By J. C. McKeown
Here's a whimsical and beautiful selection of unusual proof, unusual ideals, outlandish critiques, and different hugely fun trivialities of the traditional Romans. we have a tendency to examine the Romans as a realistic individuals with a ruthlessly effective military, an exemplary criminal process, and an actual and stylish language. A cupboard of Roman Curiosities indicates that the Romans have been both in a position to strange superstitions, logic-defying customs, and sometimes hilariously derisive perspectives in their fellow Romans and non-Romans.
Classicist J. C. McKeown has equipped the entries during this interesting quantity round significant themes--The military, girls, faith and Superstition, kin existence, medication, Slaves, Spectacles--allowing for fast shopping or extra planned intake. one of the book's many gem stones are:
· Romans on city living:
The satirist Juvenal lists "fires, falling constructions, and poets reciting in August as risks to existence in Rome."
· On better interrogation:
"If we're obliged to take facts from an arena-fighter or another such individual, his testimony isn't really to be believed except given lower than torture." (Justinian)
· On dreams:
Dreaming of consuming books "foretells virtue to lecturers, academics, and someone who earns his livelihood from books, yet for everybody else it potential unexpected death"
· On food:
"When humans unwittingly devour human flesh, served by means of unscrupulous eating place proprietors and different such humans, the similarity to red meat is usually noted." (Galen)
· On marriage:
In old Rome a wedding might be prepared even if the events have been absent, as long as they knew of the association, "or agreed to it subsequently."
· On future health care:
Pliny caustically defined scientific debts as a "down money on death," and Martial quipped that "Diaulus was a physician, now he is a mortician. He does as a mortician what he did as a doctor."
For an individual looking an inglorious glimpse on the underside of the best empire in historical past, A cupboard of Roman Curiosities deals unending delights.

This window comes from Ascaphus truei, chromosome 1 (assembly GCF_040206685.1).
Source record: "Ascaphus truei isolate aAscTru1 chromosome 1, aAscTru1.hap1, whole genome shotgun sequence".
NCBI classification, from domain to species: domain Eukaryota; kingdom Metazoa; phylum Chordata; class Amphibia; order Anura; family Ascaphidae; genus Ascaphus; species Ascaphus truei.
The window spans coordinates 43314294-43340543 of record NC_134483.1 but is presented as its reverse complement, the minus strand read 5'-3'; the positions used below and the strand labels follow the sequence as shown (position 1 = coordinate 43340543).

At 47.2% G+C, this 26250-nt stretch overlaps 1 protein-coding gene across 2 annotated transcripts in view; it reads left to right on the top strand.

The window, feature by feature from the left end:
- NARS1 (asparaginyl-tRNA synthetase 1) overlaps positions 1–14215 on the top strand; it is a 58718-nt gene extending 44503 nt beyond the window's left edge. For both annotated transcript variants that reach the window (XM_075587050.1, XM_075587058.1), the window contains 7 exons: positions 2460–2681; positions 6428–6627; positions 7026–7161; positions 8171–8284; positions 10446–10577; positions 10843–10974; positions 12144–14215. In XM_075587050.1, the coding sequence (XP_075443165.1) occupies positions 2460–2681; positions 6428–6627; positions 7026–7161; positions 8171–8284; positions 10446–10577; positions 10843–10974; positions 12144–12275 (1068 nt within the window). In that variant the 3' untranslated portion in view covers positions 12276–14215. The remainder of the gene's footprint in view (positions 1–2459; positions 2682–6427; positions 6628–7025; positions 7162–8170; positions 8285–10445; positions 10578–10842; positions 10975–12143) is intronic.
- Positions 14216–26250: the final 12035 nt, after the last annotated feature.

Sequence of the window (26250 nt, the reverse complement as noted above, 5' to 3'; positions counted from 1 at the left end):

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Additional resources for A cabinet of Roman curiosities : strange tales and surprising facts from the world's greatest empire
Nec bonum nec malum vagina gladium facit A scabbard makes a sword neither good nor bad. 13 • VI • Rom an s at S e a Suave, mari magno turbantibus aequora ventis, e terra magnum alterius spectare laborem It is pleasant, when the winds are tossing the waters and the sea is high, to watch from dry land someone else’s great diﬃculty. 1–2 The Carthaginians used to keep their trading activities secret. When a Carthaginian captain saw that a Roman ship was following him, he deliberately ran his ship aground, thus wrecking the pursuing ship as well, and preventing the Romans from ﬁnding out his trading destination.
190–c. ), the greatest of all ancient astronomers. Pliny, who was commander of the important naval station at Misenum, has interesting opinions about seafaring. 132). Cupids ﬁshing.
He should do this whether it is true or not, for deceit is needed in great crises. 1). The word for a military camp, castra, was popularly derived from the adjective castus, meaning “chaste,” or from the verb castrare, “castrate,” since sexual desire was castrated there. d. 193–211) was the ﬁrst to permit serving soldiers to marry. Military camps were always laid out the same way, so that soldiers would know where to go if the alarm were sounded. 26). 13). When the Senate conferred on him a triumph due to Trajan, Hadrian declined it for himself, but had an eﬃgy of Trajan borne along in the triumphal chariot, so that his predecessor should not lose the honor of a triumph even after death (Historia Augusta Life of Hadrian 6).
A cabinet of Roman curiosities : strange tales and surprising facts from the world's greatest empire by J. C. McKeown